I was listening to a recent Best Interest episode (Spotify Link) about some of the help a financial advisor can provide. It gave me some thoughts, mostly about how it’s often maligned in the FIRE community to reach out to an advisor. I don’t always think that it’s necessarily a bad thing to reach out to a financial advisor if you need one. But let’s dig into a little bit more on when you might need to get one, when you might not, and my plans regarding financial advisors.
As always when I talk about my thoughts on finance, investing, and the like. I am not a financial advisor. Nothing I talk about should be considered advice. I have no qualifications to give advice. This blog is solely my opinion.
When you need one
Of course, the best place to start is with why you might want a financial advisor. I think mostly it’s for people who are new to investing, uncomfortable with investing, or need some other help. There are probably more reasons one could cite, but I think these are the most important reasons. I want to take a look at each one in turn.
I want to start this off with the following, it is okay to be uncomfortable with investing. If you aren’t comfortable with it, even if it’s just because you need to learn more, it’s not a bad thing to reach out to an advisor to help you get started. A lot of people aren’t sure what their risk tolerance is and want some help so they don’t make rookie mistakes like selling in the first market downturn.
If that’s you, that’s perfectly fine. You don’t have to be comfortable as a DIY investor if it’s not for you. Asking for help isn’t a sign of weakness, it’s about understanding where your strengths and weaknesses are. Even if the advisor is just doing an indexing strategy like I advise, if it helps you save money that’s the important part. If an advisor is what you need to keep you from panic selling, then by all means it is not a bad idea to have one.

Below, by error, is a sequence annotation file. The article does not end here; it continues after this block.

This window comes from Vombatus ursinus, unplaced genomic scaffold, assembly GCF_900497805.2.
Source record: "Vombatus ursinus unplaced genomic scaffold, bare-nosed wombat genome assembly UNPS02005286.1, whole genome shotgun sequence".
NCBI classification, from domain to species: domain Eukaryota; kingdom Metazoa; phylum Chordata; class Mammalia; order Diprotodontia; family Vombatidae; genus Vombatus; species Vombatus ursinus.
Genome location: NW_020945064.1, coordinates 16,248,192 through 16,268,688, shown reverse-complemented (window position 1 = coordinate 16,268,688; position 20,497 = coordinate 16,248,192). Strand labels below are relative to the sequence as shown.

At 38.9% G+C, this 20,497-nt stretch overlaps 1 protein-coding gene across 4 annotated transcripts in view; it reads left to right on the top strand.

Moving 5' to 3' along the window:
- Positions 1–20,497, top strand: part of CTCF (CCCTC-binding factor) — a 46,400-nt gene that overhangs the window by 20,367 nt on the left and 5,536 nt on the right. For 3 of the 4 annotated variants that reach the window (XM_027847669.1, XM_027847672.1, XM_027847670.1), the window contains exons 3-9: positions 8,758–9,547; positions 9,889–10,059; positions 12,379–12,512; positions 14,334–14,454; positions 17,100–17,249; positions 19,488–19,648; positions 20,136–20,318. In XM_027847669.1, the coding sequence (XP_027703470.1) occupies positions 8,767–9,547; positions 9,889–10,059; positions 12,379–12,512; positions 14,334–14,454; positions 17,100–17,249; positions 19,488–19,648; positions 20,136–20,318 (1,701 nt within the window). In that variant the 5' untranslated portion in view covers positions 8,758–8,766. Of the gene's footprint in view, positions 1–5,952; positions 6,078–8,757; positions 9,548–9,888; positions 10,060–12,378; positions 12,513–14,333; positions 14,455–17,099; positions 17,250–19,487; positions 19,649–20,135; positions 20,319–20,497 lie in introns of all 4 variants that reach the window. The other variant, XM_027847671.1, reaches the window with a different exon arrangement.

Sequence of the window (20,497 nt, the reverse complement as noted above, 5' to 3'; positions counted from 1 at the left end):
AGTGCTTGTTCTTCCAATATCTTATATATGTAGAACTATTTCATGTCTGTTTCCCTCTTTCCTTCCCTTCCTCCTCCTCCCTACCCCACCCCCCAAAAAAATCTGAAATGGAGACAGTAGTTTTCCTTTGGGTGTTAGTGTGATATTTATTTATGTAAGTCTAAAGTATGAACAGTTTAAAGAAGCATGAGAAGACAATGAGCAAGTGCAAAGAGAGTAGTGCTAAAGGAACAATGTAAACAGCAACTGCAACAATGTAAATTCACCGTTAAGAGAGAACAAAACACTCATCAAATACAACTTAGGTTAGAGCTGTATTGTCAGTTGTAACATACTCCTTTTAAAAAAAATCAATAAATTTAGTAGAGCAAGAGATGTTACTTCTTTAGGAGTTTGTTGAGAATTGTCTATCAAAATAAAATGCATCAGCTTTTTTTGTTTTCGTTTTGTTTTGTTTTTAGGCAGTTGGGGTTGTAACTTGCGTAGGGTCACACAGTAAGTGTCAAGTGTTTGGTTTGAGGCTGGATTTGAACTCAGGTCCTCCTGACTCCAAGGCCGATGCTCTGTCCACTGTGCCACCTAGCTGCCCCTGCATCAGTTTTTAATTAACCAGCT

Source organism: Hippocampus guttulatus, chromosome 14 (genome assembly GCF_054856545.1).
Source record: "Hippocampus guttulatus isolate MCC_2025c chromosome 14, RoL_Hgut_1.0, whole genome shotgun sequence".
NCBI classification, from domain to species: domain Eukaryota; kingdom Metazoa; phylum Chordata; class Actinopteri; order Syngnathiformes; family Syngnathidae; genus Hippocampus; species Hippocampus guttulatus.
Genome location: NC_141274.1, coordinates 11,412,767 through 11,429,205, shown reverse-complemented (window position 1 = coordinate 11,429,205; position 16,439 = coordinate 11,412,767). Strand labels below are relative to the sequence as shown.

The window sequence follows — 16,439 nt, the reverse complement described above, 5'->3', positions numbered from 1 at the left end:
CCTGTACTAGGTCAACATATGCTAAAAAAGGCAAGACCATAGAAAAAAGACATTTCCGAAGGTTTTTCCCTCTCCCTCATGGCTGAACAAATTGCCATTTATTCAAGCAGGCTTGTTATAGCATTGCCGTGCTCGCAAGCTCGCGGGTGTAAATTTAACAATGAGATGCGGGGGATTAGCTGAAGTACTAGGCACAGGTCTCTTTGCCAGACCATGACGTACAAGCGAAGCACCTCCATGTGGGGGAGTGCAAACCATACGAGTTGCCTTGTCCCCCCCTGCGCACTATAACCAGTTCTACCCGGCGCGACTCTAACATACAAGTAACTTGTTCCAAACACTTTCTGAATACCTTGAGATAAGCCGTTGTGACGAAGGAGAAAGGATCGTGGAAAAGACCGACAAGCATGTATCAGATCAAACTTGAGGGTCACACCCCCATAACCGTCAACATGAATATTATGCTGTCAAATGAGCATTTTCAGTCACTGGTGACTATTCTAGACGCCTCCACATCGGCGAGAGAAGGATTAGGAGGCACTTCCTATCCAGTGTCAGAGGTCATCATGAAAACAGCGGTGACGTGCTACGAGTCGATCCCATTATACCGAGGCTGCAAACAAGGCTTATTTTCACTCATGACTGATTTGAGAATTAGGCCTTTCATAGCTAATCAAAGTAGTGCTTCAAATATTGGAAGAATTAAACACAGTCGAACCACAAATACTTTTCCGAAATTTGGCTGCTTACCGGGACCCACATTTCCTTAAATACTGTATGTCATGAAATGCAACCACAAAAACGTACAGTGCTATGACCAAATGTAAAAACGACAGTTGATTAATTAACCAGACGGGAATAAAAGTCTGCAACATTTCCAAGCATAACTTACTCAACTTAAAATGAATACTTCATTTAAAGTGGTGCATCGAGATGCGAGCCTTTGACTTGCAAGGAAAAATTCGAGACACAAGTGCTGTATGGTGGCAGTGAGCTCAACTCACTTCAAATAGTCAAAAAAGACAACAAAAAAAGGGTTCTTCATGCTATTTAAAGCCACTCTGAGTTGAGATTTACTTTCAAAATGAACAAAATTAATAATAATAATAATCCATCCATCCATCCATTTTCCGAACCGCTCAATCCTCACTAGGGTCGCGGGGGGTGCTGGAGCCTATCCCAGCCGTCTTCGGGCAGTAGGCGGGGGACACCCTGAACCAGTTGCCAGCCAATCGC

With all that said I do want to note in some way, shape, or form you will be paying said advisor for their services which will lower your returns somewhat.
Maybe you’re perfectly comfortable with investing and you already have what you think is an air tight retirement plan. But have you thought of everything? Sometimes it helps to get a second pair of eyes to look over your plan. They can help you catch things you might have missed or considerations that may not be realistic.
This is actually my plan when I get a year or two out from retirement. I plan to find a fee only advisor to run my plan by and make sure that I’m not overlooking something. I’m fairly confident my plan is air-tight. But I don’t know what I don’t know. I could be forgetting about some costs that I should have considered.